In the hyper-competitive world of global smartphones, one never knows quite what to expect. But sentiments this week from a Nokia executive sharing thoughts on the iPhone and Android are a bit attention grabbing. Apple and Google, suggests the executive, aren't connecting with today's youth.

Niels Munksgaard, Nokia Director of Portfolio, Product Marketing and Sales, apparently said in an interview with Pocket-lint on Tuesday that young people today have had enough of the iPhone and are confused by Android phones.

What we see is that youth are pretty much fed up with iPhones, Munksgaard reportedly said in the interview. Everyone has the iPhone. Also, many are not happy with the complexity of Android and the lack of security.

Munksgaard also adds that young people today who want to be on the cutting edge and try something new are turning to the Windows phone platform.

Hmmm.

The Nokia executive didn't offer any statistics to back up his claims. And, no wonder, since statistics tell a very different story. Google's Android operating system has been puling away in smartphone marketshare in the U.S, claiming 40 percent or more. Then there's Apple, with its iPhone -- easily the single most popular iPhone product in the U.S. and in the world.

Apple recently launched its iPhone 4S and the product smashed all kinds of sales records, thanks in part to youth who snapped them up by the tens of thousands. In its fist week of taking preorders in October, for instance, Apple took in one million in a single day.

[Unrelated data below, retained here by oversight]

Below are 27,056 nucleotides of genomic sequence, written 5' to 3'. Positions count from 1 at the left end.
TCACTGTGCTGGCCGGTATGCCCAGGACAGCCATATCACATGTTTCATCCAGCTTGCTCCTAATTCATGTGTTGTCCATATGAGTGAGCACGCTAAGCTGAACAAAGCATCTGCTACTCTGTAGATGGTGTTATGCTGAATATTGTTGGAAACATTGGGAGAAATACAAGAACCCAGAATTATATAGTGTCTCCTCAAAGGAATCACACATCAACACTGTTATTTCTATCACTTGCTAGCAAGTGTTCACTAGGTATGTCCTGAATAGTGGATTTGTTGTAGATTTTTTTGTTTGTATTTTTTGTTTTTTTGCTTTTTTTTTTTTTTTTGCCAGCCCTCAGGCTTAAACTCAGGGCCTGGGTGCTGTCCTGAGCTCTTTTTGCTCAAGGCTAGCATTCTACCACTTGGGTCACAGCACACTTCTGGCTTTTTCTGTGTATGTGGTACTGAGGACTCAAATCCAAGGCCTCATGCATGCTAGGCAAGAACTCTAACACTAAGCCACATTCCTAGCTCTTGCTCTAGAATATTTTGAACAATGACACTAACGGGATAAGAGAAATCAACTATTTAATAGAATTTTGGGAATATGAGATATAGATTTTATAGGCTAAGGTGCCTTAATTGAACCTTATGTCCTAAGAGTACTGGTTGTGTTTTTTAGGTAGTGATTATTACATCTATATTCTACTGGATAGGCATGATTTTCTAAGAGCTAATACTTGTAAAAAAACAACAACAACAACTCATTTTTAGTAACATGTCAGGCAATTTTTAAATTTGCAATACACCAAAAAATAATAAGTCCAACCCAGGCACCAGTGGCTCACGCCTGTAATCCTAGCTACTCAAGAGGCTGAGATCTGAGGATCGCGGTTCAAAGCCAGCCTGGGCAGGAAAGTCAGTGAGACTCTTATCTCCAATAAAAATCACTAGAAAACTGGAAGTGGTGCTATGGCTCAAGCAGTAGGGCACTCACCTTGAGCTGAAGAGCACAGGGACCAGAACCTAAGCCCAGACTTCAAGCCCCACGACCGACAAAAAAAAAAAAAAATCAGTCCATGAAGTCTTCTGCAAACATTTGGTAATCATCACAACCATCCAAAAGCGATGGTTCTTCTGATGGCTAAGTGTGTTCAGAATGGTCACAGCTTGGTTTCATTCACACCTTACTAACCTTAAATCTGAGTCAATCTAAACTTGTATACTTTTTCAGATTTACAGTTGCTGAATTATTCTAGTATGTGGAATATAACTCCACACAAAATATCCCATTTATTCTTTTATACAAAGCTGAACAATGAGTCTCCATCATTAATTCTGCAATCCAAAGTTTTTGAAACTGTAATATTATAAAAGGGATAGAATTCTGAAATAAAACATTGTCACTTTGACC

The first day preorders for iPhone 4S have been the most for any new product that Apple has ever launched, said Marketing VP Phil Schiller at the time. Schiiller said the company was blown away by response to its new smartphone.

And this was in October, just more than two months ago. Later, when iPhone 4S began in stores, the record-selling trend continued.

Yet Munksgaard wants the public to believe that the youth today are fed up with the iPhone and confused by Android and turning to the Windows phone platform when the numbers say something different. Data released in November by Gartner, for instance, noted that marketshare for Microsoft's Windows Phone handsets has fallen precipitously over the past year.

Gartner reported that Microsoft's marketshare dropped from 2.7 percent to 1.5 percent in the third quarter, compared to the same period the previous year. At the same time, Android's marketshare jumped from 25.3 percent to 532.5 percent, according to the report.